A Stop-loss order is a function that helps an investor to limit the losses in case the trade is going against their predictions and expectations. For example: if an investor buys a stock at Rs 100, he/she can put a stop-loss order at a lower price to prevent heavy losses.
In this example, the investor can put a stop loss at Rs 97. Therefore, if the stock price starts falling, the stop-loss function will sell the stock the moment it hits Rs 97. This is regardless of the investor watching the stock or not.
On the contrary, if there was no stop-loss order placed, and the investor was not aware that the stock was falling down, it could have gone as low as Rs 80 or Rs 75 by the time investor would have caught the wind of the downtrend.
- Trigger Price in Stop Loss
- Types of Stop Loss Order
- Advantages of Stop Loss Order
- Disadvantages of Stop Loss Order
- Quick Summary
Let us try to understand with a real life example
Ever been to a circus or witnessed gymnastics games? While they are fun to watch, one can’t help but notice the safety measures in place for professionals. Gymnasts at the Olympics are among the best in the world, yet they get the protection of cushions on the floor, nets down below, etc.
Why? Even the best in the world can have a bad day. Even they can fall and lose a lot more than they imagine. That is the role of the safety net. To stop loss. Loss of limb, loss of life, and loss of hope.
So is there anything in the stock market that does the same? Yes, the stop-loss function does the same for investors. Read on because this may be a more crucial tool than your analytical ones.
Trigger price in a stop-loss order
The trigger price in stop-loss order is the price at which you want to sell the stock. If the stock is bought at Rs 100 and the trigger is set at Rs 95, then that is the trigger. The moment stock hits Rs 95, your order will be executed, and the position will be closed.
Types of stop-loss orders
There are several types of stop-loss orders:
- Trailing Stop Loss Order
- Stop Loss and Market Order
- Stop loss and Limit Order, etc.
Let’s deal with them one by one.
Trailing Stop-Loss Order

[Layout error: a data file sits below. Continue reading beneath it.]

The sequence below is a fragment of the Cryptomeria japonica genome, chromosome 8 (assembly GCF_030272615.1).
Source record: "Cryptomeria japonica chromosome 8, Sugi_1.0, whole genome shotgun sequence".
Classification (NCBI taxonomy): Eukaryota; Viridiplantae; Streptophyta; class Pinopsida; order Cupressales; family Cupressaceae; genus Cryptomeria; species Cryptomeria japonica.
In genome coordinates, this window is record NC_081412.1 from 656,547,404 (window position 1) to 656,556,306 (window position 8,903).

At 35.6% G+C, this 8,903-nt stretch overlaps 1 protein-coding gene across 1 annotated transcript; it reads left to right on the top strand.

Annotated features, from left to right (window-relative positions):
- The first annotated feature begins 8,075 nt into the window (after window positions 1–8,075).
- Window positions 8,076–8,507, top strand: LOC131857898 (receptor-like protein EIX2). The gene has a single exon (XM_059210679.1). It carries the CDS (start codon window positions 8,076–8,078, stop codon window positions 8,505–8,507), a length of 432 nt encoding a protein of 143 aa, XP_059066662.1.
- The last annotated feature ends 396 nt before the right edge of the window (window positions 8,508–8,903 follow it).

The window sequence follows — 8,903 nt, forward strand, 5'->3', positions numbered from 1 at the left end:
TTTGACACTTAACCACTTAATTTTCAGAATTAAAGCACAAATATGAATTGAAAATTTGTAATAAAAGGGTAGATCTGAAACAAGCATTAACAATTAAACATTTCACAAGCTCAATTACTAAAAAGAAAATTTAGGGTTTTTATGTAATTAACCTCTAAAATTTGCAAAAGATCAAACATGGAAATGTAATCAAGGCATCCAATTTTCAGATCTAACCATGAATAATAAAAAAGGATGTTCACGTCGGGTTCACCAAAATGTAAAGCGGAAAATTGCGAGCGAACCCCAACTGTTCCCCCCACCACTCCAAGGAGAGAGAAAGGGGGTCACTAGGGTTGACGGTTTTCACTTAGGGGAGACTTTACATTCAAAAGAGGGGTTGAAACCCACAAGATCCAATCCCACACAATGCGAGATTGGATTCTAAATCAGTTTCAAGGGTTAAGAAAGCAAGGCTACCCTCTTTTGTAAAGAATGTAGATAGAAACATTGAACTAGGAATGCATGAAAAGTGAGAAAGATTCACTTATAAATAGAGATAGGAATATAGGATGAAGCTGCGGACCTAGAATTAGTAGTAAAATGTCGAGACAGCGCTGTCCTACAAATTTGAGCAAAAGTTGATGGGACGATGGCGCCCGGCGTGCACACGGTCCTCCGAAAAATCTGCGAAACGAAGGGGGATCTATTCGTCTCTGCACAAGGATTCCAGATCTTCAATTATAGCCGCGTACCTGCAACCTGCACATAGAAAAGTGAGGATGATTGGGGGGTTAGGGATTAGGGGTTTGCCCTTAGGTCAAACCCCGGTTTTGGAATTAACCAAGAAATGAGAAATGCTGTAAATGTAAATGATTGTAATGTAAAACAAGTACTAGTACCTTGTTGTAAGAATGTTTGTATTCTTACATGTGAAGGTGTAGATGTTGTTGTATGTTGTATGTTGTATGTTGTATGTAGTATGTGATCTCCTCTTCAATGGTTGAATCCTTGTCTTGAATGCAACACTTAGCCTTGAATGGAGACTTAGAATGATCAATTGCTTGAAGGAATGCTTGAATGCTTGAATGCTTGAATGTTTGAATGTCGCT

The Trailing stop-loss order can be termed as the advanced version of a stop-loss order. Small recap, in stop loss, the investor bought a stock at Rs 100 and set a stop loss at Rs 90. The order will be closed if the stock falls to Rs 90.
Now imagine if this can be done in terms of percentage. Take the same stock price. An investor bought it at Rs 100, now, instead of marking a stop loss at Rs 90, the investor marks a trailing stop loss at 10% of the market price. This means if the stock falls 10%, the order will be executed.
In this case, it will be sold at Rs 90. So what’s the advantage of trailing stop loss? It also works when the stock price rises. Say the stock shoots up to Rs 150. Now, the trailing stop loss will adjust automatically to the new stock price. The price of the stop-loss order will change to Rs 135. The best part is you don’t have to adjust it yourself.
Stop-loss limit order
It is very similar to stop loss, but it comes with range limits. So, a stock is bought at Rs 100, and the trigger price is set at Rs 90. But in this case, the investor needs to set a limit as well, and the range needs to be lower than the trigger.
So, let’s say the limit is set at Rs 89. Now, the moment stock hits Rs 90, the order is triggered and sent to the exchange. But, the stock will be sold at the next available price lower than Rs 90 but higher than Rs 89. It can be Rs 89.75, Rs 89.60, or also Rs 89, but not lesser than Rs 89.
However, if the market falls rapidly, then the limit order may never get executed. From Rs 90, it may fall directly to Rs 85, and hence the stock remains unsold. Therefore it is not a very handy tool on volatile market days.
Stop-loss market order
Stop-loss market order is the case when you set a price to prevent losses and get what you expect, well almost.
Taking the same example, to prevent the loss, if the investor sets the stop loss at Rs 90 and the stock price hits Rs 90, the order will be squared off immediately.
Learn the difference between Market order and Limit order here!
Advantages of stop-loss order
- The very basic, it helps traders minimise losses by the ways discussed above, Since stop loss works on automation, the investor is not required to be glued to the trading terminal.
- Cuts the emotion out of the picture. The investor may be tempted to give the stock time to rebound, which may not happen. Hence, stop loss prevents that and sells at whatever price is set.
- Using trailing stop loss, you can lock-in your profits as well.
Disadvantages of stop-loss order
- It sells on the smallest of fluctuations and on volatile days, it can be risky.
- Prevents from taking higher risk. Sometimes you need to listen to your gut and with stop loss in place, you can’t do that.
- In volatile market days, the order may never get executed.
We hope that you are clear about the topic. But there is more to learn and explore when it comes to the stock market, and hence we bring you the important topics and areas that you should know:
Stop loss is definitely a safety net. But it is only as strong as your knowledge about the market behaviour. While it is good to have it, the disadvantages listed above need to be kept in mind. You can’t always rely on stop loss and hope that you will remain in profit. Markets are moody. Hence prudence is advised.